Thanks for the reply, I'll look out for those possible correction commands... But the adjustment when I cover the lens already happens in the Linux driver, so I guess it's just something internal, right?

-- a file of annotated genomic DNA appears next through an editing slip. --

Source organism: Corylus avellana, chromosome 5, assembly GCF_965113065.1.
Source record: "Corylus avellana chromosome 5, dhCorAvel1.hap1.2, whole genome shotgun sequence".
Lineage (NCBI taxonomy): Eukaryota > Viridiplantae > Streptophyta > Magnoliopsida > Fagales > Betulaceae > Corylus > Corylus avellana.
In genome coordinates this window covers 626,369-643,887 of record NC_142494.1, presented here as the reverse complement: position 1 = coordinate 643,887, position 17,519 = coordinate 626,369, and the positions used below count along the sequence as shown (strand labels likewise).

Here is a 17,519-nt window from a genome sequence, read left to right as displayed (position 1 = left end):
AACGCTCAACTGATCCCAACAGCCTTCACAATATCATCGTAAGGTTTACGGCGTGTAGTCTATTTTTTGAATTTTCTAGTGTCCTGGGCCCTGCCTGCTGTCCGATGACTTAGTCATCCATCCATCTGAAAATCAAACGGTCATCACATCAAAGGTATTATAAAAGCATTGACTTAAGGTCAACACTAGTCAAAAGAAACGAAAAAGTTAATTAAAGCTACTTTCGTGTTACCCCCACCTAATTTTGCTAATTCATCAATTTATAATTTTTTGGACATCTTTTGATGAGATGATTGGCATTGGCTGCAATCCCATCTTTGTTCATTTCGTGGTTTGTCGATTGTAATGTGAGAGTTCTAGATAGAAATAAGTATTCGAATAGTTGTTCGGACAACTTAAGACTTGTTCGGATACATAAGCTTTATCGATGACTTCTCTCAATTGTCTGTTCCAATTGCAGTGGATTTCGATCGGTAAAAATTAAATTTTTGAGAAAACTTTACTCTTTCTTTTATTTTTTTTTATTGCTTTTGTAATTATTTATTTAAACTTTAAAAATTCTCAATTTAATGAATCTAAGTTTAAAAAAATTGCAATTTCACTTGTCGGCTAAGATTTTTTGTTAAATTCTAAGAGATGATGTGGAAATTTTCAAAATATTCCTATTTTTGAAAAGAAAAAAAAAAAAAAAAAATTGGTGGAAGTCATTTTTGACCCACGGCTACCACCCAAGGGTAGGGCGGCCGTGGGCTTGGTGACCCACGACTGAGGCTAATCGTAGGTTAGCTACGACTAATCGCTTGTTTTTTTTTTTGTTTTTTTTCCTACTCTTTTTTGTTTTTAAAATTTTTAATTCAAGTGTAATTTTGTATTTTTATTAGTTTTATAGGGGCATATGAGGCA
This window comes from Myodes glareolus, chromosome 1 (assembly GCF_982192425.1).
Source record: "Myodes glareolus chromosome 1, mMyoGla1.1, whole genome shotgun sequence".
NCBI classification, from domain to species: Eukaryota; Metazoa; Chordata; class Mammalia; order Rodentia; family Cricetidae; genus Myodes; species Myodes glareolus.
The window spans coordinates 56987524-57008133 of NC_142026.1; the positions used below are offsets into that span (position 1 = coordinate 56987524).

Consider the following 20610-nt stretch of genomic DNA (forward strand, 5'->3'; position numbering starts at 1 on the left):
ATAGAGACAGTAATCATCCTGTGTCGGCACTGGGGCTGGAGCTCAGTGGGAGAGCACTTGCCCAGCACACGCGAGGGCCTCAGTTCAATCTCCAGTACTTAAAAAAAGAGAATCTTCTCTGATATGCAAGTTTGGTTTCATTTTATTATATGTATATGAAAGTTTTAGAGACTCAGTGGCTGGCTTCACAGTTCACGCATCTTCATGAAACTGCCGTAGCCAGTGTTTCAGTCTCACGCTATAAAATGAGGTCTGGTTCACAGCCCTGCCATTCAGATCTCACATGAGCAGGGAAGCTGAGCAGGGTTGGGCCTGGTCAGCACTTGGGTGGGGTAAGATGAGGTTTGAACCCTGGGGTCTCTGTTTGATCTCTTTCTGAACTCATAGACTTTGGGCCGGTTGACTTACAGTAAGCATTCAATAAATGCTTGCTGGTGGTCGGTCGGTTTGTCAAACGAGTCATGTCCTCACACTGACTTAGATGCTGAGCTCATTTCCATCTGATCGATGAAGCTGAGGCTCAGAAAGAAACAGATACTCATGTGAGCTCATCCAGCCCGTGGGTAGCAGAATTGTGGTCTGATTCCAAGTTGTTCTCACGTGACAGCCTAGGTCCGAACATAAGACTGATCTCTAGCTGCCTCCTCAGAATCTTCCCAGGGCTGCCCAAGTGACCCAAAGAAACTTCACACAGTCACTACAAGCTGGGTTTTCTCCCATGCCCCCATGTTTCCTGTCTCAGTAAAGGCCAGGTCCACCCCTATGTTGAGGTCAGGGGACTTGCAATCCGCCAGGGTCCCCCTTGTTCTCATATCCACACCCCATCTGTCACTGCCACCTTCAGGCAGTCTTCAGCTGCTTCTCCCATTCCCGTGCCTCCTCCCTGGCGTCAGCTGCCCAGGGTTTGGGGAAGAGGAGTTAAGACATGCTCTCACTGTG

I went back to the original driver to see if I could make the camera usable again, and I succeeded by turning off the automatic white balance, and changing the values of the balance by hand. There are three values for R G and B that can be set from 0 to 127. Can gspca support something like that? v4lctl doesn't offer anything like that out of the box, and I couldn't find possible functions in the code. Does that array in the setwhitebalance function (t613.c) set these values that the win driver offers the user to set? thanks, ++nicolau On Tue, Jan 26, 2010 at 12:18:01PM -0600, Theodore Kilgore wrote: > > > On Tue, 26 Jan 2010, Nicolau Werneck wrote: > >> Hello. I have this very cheap webcam that I sent a patch to support on >> gspca the other day. The specific driver is the t613. >> >> I changed the lens of this camera, and now my images are all too >> bright, what I believe is due to the much larger aperture of this new >> lens. So I would like to try setting up a smaller exposure time on the >> camera (I would like to do that for other reasons too). >> >> The problem is there's no "exposure" option to be set when I call >> programs such as v4lctl. Does that mean there is definitely no way for >> me to control the exposure time? The hardware itself was not designed >> to allow me do that? Or is there still a chance I can create some C >> program that might do it, for example? >> >> It looks like the camera has some kind of automatic exposure control. If >> I cover the lens, and then uncover it quickly, the image is all white >> at first, and then it gradually becomes darker. Should that give me >> some hope of being able to control the exposure, or is it common for >> cheaper cameras to have just an automatic exposure control that cannot >> be overrun? > > Nicolau, > > Having had some experience with cheap cameras, I would say that they come > with all kinds of variations. Thus, this particular camera (with which I > am _not_ experienced) could either have a built-in automatic exposure > control, or it could require monitoring from software with periodic > correction of various settings. It just depends. > > Thus, one thing to do is to look carefully at some usbsnoop logs and try > to see if there are occasional correction sequences in between big hunks > of data. If there are, then the next thing is to figure out what those > correction sequences are doing. Then build those correction sequences > into the driver. An example of this kind of thing going on can be seen > in lots of the camera drivers in gspca, but not in all of them. > > Second thing, try to look for sensor setup commands which give initial > settings. If there are such, then one or more of them might control > exposure settings. > > Third, if there are no occurences of either of the previous items at all, > then either the camera does not self-adjust and can not be adjusted (i. > e. really, really cheap), or the adjustment mechanism is completely > built-in. In that case, I would say that you are probably up a tree about > getting the exposure reset. > > Hope this helps you. > > Theodore Kilgore -- Nicolau Werneck <nwern...@gmail.com> 1AAB 4050 1999 BDFF 4862 http://www.lti.pcs.usp.br/~nwerneck 4A33 D2B5 648B 4789 0327 Linux user #460716 -- To unsubscribe from this list: send the line "unsubscribe linux-media" in the body of a message to majord...@vger.kernel.org More majordomo info at http://vger.kernel.org/majordomo-info.html